Before starting out to develop an online course, faculty members and DEOs should discuss how compensation for the development of the materials and resources utilized may affect the rights to course materials.
Intellectual Property in Online Course Development
The development of online course materials by University faculty presents some unusual questions for both the creators of those courses and departmental executive officers or other University administrators. For example, if a faculty member receives compensation apart from their regular pay, does that fact affect the faculty member’s ability to use the course materials if they leave the University for other employment? Conversely, under what circumstances can the department continue to use online course materials if the faculty member who created them ceases to teach the online course?
About Copyright in Course Materials at the University of Iowa
It is important to understand the University’s policy on ownership of intellectual property that is most often associated with rights in course materials, including online course materials. Section V-30 of the Operations Manual (https://opsmanual.uiowa.edu/administrative-financial-and-facilities-policies/university-iowa-intellectual-property-policy) is the section dealing with copyright and states generally that when faculty create course materials – syllabi, course outlines – the copyright to those works is held personally by the author.
Exceptions to this general rule are set forth in Section V-30.4(b)(2)(b). Exceptions that most commonly result in the University retaining ownership of online course material include:
- The course creator received extra compensation or course development funds from the University for the specific purpose of developing the online course.
- The course creator used University media production facilities and or assistance of University support staff when such assistance is greater than that normally provided to others in the department.
- The course creator was part of a team that created the course; and either (1) the size of the team was too large to determine individual ownership, or (2) the time period over which the work was created was too long to practically determine individual ownership.
- Development of the course is supported by grant or contract funds and ownership of the course materials is addressed in the funding agreement.
Considerations for Online Course Development
Online courses may be developed under a variety of circumstances. Faculty and DEOs should consider how they anticipate using online course materials presently and in the future as the terms for online course development take shape.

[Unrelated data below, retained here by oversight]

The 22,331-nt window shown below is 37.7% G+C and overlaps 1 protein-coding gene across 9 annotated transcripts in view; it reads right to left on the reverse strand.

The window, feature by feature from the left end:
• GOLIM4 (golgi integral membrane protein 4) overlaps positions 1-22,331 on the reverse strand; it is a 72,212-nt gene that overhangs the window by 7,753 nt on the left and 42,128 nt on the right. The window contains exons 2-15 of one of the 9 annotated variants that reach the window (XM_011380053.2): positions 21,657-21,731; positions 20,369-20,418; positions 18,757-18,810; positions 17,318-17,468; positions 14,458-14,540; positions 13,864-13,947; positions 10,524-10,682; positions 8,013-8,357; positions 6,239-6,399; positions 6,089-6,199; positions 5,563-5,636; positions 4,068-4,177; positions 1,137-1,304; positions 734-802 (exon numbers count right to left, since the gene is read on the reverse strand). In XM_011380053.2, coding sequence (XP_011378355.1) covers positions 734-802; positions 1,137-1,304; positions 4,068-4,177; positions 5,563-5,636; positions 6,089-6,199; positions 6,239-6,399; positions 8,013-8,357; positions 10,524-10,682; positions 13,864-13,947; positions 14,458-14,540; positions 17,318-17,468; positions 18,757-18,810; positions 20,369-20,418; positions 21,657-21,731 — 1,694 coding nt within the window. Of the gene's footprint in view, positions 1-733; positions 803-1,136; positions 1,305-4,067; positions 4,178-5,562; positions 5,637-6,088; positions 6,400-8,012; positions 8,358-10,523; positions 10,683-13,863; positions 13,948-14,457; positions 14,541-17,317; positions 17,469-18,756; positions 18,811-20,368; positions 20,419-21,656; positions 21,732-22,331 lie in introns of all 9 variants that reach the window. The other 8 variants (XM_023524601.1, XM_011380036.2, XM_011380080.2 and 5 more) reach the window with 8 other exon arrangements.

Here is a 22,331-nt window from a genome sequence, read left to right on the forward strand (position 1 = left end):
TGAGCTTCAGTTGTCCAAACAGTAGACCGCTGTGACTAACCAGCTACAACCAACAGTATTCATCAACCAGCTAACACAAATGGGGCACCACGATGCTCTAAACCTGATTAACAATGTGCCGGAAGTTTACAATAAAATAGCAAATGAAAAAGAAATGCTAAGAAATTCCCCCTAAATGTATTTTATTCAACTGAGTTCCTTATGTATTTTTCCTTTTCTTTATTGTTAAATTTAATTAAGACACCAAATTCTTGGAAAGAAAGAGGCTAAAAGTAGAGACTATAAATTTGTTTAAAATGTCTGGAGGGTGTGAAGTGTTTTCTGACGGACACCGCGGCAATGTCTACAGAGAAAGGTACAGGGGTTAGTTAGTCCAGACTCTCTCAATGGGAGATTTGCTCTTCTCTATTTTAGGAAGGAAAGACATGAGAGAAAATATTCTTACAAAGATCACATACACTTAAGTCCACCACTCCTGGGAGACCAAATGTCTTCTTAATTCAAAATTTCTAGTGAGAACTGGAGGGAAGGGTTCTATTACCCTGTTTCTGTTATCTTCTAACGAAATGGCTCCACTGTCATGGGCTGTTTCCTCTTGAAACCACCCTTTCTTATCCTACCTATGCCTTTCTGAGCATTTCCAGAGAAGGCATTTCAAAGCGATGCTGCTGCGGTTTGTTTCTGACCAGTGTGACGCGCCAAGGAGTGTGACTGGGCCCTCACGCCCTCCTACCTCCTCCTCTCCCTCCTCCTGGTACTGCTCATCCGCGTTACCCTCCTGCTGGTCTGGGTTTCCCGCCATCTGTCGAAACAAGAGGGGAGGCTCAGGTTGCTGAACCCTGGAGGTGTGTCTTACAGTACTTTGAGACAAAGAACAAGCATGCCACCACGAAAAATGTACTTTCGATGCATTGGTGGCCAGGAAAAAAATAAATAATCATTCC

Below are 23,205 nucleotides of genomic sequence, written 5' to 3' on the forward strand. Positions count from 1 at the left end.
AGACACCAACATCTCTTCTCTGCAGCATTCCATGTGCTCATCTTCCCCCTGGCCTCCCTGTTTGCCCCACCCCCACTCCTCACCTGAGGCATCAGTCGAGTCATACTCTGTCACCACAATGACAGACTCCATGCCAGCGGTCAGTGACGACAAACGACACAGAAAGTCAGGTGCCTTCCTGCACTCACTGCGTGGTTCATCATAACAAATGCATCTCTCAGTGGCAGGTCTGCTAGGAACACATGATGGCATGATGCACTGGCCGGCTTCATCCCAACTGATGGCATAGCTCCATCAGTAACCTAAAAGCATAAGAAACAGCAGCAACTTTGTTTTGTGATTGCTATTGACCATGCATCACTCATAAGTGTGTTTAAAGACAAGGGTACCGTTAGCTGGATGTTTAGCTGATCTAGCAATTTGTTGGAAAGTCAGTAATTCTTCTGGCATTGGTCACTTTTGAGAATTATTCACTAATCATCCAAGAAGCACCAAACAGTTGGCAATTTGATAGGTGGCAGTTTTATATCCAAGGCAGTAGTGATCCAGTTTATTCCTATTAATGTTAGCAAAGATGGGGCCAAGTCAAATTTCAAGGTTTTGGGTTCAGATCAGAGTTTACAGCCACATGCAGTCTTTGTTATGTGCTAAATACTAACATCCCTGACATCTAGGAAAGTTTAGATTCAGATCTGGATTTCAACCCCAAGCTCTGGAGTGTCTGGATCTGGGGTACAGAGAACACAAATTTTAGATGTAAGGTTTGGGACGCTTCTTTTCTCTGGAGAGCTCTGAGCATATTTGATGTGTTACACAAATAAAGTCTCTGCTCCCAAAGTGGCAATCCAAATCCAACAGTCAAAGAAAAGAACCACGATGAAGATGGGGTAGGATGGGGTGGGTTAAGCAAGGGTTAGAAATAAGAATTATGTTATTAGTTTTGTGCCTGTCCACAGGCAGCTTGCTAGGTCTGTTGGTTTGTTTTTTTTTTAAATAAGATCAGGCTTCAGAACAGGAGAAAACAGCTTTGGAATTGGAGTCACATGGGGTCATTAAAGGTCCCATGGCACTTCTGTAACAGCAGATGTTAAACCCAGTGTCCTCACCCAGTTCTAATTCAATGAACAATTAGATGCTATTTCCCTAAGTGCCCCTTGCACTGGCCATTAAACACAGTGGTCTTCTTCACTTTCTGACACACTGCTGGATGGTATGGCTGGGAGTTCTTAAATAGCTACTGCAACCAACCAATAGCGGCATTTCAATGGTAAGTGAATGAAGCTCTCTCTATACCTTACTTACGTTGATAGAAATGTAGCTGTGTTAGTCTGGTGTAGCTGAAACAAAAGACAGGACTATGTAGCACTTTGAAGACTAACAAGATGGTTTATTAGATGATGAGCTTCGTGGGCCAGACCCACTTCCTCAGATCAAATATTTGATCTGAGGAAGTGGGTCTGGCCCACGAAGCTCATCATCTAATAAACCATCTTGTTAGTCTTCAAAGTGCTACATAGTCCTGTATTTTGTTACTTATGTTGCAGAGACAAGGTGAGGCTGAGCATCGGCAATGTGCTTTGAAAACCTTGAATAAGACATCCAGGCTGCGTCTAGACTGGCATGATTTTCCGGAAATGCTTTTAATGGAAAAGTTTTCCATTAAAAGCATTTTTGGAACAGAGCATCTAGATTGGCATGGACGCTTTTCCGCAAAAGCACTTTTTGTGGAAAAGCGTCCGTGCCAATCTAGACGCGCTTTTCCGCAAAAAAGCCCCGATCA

Keep in mind that the general rules for the ownership of copyright set forth in the University policy provide that the faculty member who develops an online course would normally own the copyright to those course materials unless one of the exceptions set forth in Section V-30.4(b)(2)(b) apply.
- For example, if no special compensation was paid to the faculty member and the faculty member used no University resources to create the online course (other than standard office equipment such as a desktop computer and regular administrative support), copyright to the course materials would be held by the faculty member.
- Conversely, if the DEO and faculty agree to extra compensation to develop an online course and/or the faculty member benefits from the support of University audio/video technology staff in recording lectures, for example, the University may well be entitled to copyright in the course.
In either case, the parties should consider how copyright ownership may affect their future needs with respect to the online course materials. If the faculty member owns the copyright, DEOs should consider whether they should negotiate terms for continued use of the course when the faculty member is no longer teaching it. DEOs might enter into an agreement to use the course materials for a period of time sufficient to find a new faculty member to develop new course materials once the owner of the online course retires, leave the University, or for whatever reason, stops teaching the course.
Likewise, faculty members should consider their need for the course materials outside of their University employment. If the faculty member anticipates using the materials at another institution or in other circumstances, the faculty member may decide it is prudent to forego special compensation or using special University resources to create the course materials in order to preserve his/her claim to copyright ownership.
In either case, the parties should consider these factors at the outset of the project so that they can address their needs as educational colleagues with a good understanding of University policy.
In those situations when an online course has already been developed, the relevant parties may want to develop a plan for what happens when a faculty member no longer teaches the course at the University.